There are two main families of excavators, excavators equipped with wheels and those equipped with tracks, both of these configurations have their advantages and disadvantages and you will first have to determine which one is best suited to your needs.
Then you’ll need to determine if you need a “standard” excavator or a particular configuration. There are not many structural differences between the different excavators, even from one manufacturer to another, the excavator is a versatile machine and it is often sufficient to change its tool for the work that needs to be done. There are however some configurations adapted to particular conditions, for example:
- Demolition excavators have arms that have been extended to reach the top of the buildings with their demolition tools and their cab is generally protected from falling materials and can be tilted upwards to allow the operator to see where he or she is working.
- Zero tail swing excavators can be pivoted without protruding from the ground area of the machine, allowing them to work near walls without the risk of touching them. Walking excavators are equipped with articulated “legs” that enable them to work on steep or rough terrain.
- Multi-function excavators have an arm with additional joints to increase the range of possible movements and therefore the versatility of the machine.
- There are also road-rail versions intended for movement on rail networks, amphibious models for working on bodies of water etc.
The main selection criteria for an excavator is its size and power. The size of the machine is characterized by its operating weight (we are talking about a 10-tonne excavator for example). There is a wide range of sizes available, from less than one tonne for the smallest models to more than 100 tonnes for excavators used in surface mining.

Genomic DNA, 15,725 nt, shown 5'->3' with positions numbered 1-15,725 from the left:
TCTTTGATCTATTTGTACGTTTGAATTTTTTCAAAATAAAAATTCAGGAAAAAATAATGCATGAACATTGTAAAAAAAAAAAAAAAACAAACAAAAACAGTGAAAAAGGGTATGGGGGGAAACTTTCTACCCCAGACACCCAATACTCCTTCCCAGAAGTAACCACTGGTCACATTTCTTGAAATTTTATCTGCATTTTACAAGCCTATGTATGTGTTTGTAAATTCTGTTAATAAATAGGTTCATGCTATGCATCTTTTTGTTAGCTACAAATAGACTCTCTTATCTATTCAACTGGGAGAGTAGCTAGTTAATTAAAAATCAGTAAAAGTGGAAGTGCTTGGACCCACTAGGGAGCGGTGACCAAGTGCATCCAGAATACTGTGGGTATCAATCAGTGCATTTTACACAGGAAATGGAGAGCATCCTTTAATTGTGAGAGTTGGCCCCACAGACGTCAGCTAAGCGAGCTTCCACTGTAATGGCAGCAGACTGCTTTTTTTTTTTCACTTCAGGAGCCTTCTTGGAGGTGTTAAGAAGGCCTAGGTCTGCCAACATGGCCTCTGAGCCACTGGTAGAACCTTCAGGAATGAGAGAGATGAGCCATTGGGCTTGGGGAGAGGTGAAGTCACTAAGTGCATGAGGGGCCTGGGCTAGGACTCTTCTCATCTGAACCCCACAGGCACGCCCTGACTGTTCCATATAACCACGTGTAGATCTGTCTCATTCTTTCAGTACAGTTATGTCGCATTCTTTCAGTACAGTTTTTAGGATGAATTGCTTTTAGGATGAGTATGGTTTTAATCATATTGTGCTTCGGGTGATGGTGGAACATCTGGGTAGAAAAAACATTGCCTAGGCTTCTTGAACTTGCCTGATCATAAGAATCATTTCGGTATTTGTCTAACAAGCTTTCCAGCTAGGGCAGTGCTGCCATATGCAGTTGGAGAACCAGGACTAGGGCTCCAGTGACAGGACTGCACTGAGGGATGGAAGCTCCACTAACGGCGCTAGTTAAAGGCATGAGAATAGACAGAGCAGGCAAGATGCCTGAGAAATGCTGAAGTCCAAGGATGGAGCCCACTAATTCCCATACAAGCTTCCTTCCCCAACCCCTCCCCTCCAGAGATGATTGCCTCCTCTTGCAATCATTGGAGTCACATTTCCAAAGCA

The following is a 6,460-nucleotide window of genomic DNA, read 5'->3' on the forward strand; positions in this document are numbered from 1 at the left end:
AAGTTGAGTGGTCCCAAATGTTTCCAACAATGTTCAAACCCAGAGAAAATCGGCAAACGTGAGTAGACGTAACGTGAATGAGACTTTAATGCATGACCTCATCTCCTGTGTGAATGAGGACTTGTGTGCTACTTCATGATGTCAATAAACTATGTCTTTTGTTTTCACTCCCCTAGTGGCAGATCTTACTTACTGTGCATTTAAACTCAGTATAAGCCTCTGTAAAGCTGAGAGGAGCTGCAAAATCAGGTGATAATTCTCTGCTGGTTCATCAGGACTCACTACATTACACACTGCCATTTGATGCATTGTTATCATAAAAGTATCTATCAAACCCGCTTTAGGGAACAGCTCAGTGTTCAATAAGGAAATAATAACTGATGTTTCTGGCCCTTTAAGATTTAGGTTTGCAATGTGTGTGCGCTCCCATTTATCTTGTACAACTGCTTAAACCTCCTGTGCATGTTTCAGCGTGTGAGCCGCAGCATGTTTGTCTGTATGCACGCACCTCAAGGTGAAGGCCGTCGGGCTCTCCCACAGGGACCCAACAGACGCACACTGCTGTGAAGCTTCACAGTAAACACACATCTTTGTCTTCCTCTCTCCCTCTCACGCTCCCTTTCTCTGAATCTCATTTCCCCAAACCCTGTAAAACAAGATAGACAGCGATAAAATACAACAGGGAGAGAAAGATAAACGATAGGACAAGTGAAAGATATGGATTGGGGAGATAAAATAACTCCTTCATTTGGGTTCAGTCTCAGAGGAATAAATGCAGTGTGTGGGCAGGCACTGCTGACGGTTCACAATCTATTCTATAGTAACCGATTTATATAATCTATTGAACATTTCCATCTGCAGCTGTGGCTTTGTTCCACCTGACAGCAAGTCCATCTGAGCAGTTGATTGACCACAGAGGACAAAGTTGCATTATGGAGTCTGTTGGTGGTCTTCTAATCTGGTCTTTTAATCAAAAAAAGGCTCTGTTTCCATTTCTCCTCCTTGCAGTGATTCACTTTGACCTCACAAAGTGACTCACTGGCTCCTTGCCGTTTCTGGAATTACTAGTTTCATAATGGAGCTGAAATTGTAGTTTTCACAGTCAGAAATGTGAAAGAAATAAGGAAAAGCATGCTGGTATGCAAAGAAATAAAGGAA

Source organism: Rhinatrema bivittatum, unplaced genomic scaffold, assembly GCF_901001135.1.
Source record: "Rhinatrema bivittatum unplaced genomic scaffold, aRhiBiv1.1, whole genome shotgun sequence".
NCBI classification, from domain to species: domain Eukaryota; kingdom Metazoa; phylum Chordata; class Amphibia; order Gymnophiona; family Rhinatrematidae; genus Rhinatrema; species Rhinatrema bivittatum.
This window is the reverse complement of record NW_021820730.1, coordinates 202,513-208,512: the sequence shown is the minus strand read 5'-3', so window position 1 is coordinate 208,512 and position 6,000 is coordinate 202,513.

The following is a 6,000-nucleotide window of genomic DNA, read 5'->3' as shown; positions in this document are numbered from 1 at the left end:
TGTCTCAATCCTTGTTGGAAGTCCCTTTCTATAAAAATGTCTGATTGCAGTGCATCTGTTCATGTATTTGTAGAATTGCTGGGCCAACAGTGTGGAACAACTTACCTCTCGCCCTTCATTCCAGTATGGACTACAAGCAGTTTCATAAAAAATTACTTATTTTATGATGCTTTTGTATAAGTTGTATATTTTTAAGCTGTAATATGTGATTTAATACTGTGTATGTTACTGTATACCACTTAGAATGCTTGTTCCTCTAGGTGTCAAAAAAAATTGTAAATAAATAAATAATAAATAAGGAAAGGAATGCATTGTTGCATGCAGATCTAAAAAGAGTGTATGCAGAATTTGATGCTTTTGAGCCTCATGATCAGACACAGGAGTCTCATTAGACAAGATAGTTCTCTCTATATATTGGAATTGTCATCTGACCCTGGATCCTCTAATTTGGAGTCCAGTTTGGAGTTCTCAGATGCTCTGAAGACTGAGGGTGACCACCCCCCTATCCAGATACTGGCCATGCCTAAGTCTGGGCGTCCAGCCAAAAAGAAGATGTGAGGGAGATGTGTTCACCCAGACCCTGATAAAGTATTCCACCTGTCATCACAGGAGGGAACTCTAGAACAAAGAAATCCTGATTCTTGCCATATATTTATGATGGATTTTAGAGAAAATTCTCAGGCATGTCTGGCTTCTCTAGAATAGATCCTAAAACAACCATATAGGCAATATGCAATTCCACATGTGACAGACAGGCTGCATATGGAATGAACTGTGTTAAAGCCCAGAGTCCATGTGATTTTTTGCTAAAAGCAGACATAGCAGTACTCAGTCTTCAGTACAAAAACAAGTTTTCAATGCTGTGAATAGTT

You must choose an excavator adapted to your needs, a model that is too small might not meet the needs of the work to be done, a model that is too large might be too cumbersome and unnecessarily expensive. The weight of the excavator gives an overall idea of the size of the machine but it is important to ensure that the arm can reach the maximum distance at which it will have to work. In their technical documentation most manufacturers provide a chart representing the kinematics of the arm and therefore the maximum heights and depths it can reach.
Another important factor is the engine power which supplies the hydraulic unit which powers the arm and any tools mounted on it. It is more or less correlated with the size of the machine but can vary, a more powerful engine will be able to carry out more difficult jobs.
Most excavators have diesel engines, though in recent years we have seen the emergence of some hybrid diesel/electric engines equipped with energy recovery systems. This equipment is therefore subject to the anti-pollution standards in force in the countries where it will be used, the most well-known being the Tier Classification System in the United States and the European Emission Standards.
After establishing the main characteristics of the machine you need, the choice of an excavator can be made based on criteria such as the ergonomics of the driving position, the comfort or work assistance equipment or the noise level.